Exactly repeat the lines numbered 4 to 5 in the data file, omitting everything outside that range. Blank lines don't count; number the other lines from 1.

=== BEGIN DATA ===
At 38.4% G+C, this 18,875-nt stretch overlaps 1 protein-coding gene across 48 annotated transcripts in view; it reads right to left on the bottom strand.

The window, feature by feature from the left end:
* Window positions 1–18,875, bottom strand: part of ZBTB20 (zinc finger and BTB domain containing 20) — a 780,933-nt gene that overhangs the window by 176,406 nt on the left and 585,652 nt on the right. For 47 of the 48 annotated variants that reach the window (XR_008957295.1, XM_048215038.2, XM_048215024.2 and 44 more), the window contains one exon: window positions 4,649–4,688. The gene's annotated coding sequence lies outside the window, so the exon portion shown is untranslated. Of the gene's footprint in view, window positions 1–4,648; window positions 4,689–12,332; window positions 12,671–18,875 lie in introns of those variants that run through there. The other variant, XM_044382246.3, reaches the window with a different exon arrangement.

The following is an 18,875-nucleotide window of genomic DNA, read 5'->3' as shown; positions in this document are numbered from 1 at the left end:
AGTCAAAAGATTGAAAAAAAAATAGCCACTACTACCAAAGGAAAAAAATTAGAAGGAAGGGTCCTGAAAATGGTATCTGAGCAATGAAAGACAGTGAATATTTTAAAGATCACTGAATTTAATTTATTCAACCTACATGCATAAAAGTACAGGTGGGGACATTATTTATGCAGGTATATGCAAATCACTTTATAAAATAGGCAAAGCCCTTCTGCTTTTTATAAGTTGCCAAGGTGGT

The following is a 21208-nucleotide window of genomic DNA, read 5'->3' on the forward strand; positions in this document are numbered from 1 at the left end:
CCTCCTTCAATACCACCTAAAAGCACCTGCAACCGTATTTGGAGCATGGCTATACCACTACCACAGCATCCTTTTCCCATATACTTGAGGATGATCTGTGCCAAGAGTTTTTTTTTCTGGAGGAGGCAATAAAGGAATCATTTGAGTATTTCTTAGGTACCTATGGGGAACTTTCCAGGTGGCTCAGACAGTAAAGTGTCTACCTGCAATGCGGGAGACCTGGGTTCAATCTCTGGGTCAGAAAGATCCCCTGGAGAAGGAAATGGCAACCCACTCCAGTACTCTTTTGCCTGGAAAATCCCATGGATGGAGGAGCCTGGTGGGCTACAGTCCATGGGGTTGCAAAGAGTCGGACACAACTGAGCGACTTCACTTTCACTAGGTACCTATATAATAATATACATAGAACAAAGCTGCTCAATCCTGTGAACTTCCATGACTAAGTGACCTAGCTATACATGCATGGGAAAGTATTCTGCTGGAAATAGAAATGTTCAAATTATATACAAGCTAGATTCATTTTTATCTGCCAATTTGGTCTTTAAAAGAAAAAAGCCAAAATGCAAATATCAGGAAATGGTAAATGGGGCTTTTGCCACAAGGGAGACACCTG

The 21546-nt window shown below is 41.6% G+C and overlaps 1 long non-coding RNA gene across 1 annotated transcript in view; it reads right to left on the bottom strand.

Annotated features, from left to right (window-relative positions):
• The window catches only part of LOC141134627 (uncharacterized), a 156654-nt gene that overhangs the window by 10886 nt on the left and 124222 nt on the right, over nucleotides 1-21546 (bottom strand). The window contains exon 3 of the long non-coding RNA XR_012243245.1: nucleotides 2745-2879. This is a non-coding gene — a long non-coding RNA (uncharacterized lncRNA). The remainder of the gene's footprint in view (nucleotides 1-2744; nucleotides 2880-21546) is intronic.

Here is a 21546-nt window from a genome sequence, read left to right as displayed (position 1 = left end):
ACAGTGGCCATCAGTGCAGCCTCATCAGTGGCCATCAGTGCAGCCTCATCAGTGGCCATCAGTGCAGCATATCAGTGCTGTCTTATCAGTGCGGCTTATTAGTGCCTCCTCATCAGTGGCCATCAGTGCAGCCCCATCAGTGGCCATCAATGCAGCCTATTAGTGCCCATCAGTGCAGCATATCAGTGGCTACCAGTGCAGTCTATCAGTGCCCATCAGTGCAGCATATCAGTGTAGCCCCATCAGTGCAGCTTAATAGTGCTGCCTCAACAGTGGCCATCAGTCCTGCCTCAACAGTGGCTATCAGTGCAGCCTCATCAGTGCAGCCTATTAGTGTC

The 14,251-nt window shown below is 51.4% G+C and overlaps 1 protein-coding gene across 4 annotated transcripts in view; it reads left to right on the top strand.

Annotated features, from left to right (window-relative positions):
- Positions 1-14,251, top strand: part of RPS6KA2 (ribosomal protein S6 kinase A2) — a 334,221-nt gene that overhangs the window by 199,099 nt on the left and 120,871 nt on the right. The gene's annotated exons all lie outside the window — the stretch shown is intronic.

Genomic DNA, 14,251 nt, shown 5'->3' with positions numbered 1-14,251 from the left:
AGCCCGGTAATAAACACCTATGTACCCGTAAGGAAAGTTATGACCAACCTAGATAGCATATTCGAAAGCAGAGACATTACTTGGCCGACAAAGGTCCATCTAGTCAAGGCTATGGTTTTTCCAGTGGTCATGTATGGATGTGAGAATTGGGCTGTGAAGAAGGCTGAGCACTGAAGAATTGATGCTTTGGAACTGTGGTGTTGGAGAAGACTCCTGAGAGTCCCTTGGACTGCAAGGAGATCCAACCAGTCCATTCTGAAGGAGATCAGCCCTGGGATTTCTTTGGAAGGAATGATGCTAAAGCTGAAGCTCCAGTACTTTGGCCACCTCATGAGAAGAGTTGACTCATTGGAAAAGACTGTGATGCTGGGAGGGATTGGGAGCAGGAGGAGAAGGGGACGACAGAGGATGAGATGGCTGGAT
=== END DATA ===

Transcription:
The following is an 18,875-nucleotide window of genomic DNA, read 5'->3' as shown; positions in this document are numbered from 1 at the left end:
AGTCAAAAGATTGAAAAAAAAATAGCCACTACTACCAAAGGAAAAAAATTAGAAGGAAGGGTCCTGAAAATGGTATCTGAGCAATGAAAGACAGTGAATATTTTAAAGATCACTGAATTTAATTTATTCAACCTACATGCATAAAAGTACAGGTGGGGACATTATTTATGCAGGTATATGCAAATCACTTTATAAAATAGGCAAAGCCCTTCTGCTTTTTATAAGTTGCCAAGGTGGT